Trekking the Kentucky Bourbon Trail or carving along the Highlands of Scotland on a scotch whisky tour, expert and novice travelers observe that distilleries differentiate themselves through water, wood and their particular method in bringing it all together. Thousands of miles from those well-traveled routes, and separated by a four-and-a-half hour drive through the Japanese countryside, Suntory‘s Hakushu and Yamazaki distilleries do much the same. Only, they’re nestled within dramatic natural beauty one will only find on the island nation. And, in the way that terroir impacts wine, it becomes impossible to separate the surroundings from the liquid produced at these locations.
Beyond the outskirts of Kyoto, at the start of the Osaka Prefecture, the red brick of the Suntory Yamazaki Distillery rises beneath the sharp swell of a tree-covered hillside. This location holds the title of birthplace of Japanese whisky—and, as many know, the Yamazaki range produced here has become one of the most awarded whiskies globally. But back in 1923, when Shinjiro Torii began to develop a refined whisky for the palate of Japan’s consumers, the land was chosen for the impact of all four seasons, its misty climate and soft water.
A stream dissects the facility and a pond burbles gently in one corner. Nature’s splendors converge outside the distillery. And inside, 12 stills of various shapes and sizes distill a mash that’s been fermented on site. The single malt barley is purchased from Scotland, but everything else happens here. A visit to the impeccable facility includes a tutorial on the four cask types used for the Yamazaki liquid, as well. Most important of them all, rare mizunara casks have been produced from Japanese oak. They impart coconut, sweet vanilla and sandalwood flavors upon whisky.
It’s unfair to reduce the efforts of the Yamazaki distillery to a handful of descriptive paragraphs. The transformation from carefully produced components into the range of single malts involves the eyes, noses and tongues of many—something evident in every visit. Even then, there’s an alchemy that elevates this parts into their age statement 12, 18 and 25 year whiskies. The current Yamazaki Mizunara 2017 Edition epitomizes these efforts.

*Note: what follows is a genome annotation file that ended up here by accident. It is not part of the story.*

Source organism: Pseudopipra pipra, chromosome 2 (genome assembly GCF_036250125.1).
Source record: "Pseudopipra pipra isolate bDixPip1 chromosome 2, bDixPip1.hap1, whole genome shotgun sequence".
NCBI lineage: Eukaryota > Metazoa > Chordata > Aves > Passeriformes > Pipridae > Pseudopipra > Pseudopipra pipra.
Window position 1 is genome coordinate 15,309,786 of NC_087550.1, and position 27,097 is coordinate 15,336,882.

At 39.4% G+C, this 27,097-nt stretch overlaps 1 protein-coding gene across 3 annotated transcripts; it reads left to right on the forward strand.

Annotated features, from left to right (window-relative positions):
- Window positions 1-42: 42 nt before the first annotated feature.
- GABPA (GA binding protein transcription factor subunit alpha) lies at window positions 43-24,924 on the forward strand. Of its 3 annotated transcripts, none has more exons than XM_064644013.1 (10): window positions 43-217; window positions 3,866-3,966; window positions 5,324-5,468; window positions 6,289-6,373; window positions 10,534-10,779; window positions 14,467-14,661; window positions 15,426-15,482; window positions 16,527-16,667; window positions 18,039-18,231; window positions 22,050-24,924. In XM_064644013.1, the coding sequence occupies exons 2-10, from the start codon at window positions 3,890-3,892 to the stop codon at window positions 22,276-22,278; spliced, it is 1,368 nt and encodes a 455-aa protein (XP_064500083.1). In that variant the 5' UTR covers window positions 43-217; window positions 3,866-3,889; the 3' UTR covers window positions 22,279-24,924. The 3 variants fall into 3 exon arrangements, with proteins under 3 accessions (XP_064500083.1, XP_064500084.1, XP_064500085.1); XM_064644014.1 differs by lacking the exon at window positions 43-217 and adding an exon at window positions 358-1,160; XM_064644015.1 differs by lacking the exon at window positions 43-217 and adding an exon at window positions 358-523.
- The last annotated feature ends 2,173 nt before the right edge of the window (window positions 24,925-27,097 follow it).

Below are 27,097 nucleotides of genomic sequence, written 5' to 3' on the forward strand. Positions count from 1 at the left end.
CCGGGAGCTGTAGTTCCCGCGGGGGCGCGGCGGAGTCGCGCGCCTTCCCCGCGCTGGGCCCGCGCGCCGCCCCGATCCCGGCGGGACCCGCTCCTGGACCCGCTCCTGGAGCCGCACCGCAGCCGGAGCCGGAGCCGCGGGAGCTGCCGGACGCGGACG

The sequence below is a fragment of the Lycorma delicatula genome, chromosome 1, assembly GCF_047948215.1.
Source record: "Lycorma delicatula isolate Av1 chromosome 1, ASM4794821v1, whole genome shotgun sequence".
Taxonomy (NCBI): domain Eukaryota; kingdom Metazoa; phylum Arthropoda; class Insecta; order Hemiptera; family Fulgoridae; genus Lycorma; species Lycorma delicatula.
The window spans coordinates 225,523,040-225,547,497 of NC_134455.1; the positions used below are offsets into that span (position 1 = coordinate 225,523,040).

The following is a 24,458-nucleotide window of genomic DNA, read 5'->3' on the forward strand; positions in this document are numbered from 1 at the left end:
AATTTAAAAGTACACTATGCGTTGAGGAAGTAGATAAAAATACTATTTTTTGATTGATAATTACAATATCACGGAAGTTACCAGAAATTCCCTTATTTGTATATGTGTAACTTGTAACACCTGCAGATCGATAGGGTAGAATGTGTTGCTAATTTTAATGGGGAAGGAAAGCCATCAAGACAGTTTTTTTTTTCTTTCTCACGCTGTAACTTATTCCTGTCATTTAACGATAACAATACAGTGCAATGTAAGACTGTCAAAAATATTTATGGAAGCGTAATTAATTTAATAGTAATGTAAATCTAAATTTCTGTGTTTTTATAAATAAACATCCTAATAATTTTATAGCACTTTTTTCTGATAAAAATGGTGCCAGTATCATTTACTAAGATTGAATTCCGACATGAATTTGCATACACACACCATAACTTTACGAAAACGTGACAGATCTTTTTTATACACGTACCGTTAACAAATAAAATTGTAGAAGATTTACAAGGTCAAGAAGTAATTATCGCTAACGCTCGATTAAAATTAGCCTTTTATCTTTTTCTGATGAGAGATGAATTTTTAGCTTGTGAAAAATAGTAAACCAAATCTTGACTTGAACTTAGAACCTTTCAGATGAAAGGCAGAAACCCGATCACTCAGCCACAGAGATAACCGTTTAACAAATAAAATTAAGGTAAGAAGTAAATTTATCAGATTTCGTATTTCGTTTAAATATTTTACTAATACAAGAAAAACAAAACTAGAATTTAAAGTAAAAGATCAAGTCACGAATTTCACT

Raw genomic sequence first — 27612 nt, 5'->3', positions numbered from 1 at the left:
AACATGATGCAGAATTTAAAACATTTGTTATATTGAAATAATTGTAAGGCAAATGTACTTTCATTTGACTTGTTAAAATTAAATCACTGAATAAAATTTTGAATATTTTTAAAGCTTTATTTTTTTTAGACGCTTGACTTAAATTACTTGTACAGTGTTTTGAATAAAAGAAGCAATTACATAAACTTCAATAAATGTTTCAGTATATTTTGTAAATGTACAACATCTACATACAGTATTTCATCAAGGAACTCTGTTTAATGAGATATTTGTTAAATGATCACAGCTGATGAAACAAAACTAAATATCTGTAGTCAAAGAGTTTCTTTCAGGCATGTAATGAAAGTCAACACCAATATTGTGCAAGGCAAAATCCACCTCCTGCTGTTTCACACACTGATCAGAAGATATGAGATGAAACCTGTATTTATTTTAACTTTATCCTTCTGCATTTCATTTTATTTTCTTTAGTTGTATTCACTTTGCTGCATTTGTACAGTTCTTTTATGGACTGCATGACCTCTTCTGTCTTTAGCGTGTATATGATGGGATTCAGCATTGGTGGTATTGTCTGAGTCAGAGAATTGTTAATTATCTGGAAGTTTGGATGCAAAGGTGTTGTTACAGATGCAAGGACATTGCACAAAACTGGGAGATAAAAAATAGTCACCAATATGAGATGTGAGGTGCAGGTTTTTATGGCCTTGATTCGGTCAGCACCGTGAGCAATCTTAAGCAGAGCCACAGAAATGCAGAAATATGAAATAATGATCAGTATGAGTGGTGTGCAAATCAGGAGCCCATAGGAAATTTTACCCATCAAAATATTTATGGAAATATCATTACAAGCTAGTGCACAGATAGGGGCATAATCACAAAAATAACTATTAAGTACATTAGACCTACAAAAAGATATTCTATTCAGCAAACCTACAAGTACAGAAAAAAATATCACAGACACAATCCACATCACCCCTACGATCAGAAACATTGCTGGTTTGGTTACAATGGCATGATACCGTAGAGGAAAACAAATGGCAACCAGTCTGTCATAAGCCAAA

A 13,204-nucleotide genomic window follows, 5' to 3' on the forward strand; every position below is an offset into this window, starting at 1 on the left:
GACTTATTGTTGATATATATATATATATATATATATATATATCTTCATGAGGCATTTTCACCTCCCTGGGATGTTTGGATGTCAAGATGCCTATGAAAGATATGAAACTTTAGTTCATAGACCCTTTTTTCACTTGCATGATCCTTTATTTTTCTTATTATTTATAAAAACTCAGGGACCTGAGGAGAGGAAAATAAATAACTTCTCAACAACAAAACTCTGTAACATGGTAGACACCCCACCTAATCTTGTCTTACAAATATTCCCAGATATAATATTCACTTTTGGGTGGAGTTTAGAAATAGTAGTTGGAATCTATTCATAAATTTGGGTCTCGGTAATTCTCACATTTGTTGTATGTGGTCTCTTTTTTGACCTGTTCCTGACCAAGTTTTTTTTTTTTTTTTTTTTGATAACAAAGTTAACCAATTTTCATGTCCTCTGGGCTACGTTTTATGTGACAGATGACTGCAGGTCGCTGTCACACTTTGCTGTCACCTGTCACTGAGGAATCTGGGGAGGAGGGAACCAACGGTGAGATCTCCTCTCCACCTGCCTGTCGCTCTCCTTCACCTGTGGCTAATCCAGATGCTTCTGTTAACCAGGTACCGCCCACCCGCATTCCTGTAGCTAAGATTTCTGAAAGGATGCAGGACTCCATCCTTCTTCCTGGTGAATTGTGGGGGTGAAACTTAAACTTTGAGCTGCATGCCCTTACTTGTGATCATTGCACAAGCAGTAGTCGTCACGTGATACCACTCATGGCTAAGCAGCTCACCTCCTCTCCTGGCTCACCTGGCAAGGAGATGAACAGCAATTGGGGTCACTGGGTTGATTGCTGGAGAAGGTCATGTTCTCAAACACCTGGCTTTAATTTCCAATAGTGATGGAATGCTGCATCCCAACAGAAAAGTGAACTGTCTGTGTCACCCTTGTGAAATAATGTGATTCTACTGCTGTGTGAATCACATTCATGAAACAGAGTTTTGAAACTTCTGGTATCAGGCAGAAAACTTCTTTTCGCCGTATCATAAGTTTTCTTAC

To reach the staggering beauty of the Suntory Hakushu Distillery, one must travel up to 700 meters in elevation. In a nook at the base of the Southern Japanese Alps, several buildings—including many aging warehouses—sit along footpaths. There’s a bird sanctuary on the grounds—and plentiful water sources. In fact, the soft mineral water is so good that Suntory first developed the site as a water-bottling facility. Here, in the forests below Mt Kaikomagatake, peated single malt barley from Scotland transforms into a smoky Japanese single malt.
On a mission to enhance their portfolio, Torii’s son Keizo Saji hunted for another distillery site for many years. Hakushu would open in 1973—a crown jewel of their capabilities. Today, there are 16 pot stills operating on site, including seven different styles. Coupled with four cask types, a diversity of whisky originates in the distillery. And whether it’s sloshing around the steamy still room or settling in the naturally cool warehouses, the whisky’s proximity to nature remains tight.
The Hakushu Single Malt launched in 1994. Currently, the popular 12 year is exclusive to the American market. As for other age statements, there are also the aforementioned 18 and 25. These older products feature a bolder smokiness and lengthy, sophisticated finish. All of the Hakushu liquids feel akin—siblings from a family of nature-lovers.
These aren’t the only two distilleries in Suntory’s portfolio—their Chita location, founded in 1972, produces a grain whisky that factors into many of their blends, including the Highball-ready releases Toki and Hibiki Harmony. But these two facilities embody the ethos of the brand at its founding and today. Perhaps they also contributed to the rising acclaim of Suntory’s single malts. Both destinations are open to visitors, but even if one can’t make their way to Japan, in knowing of them it’s possible to taste their majesty and meticulousness in the spirits themselves—even if it’s poured around the perfect ice ball.
Hero image of the Hakushu Distillery courtesy of House of Suntory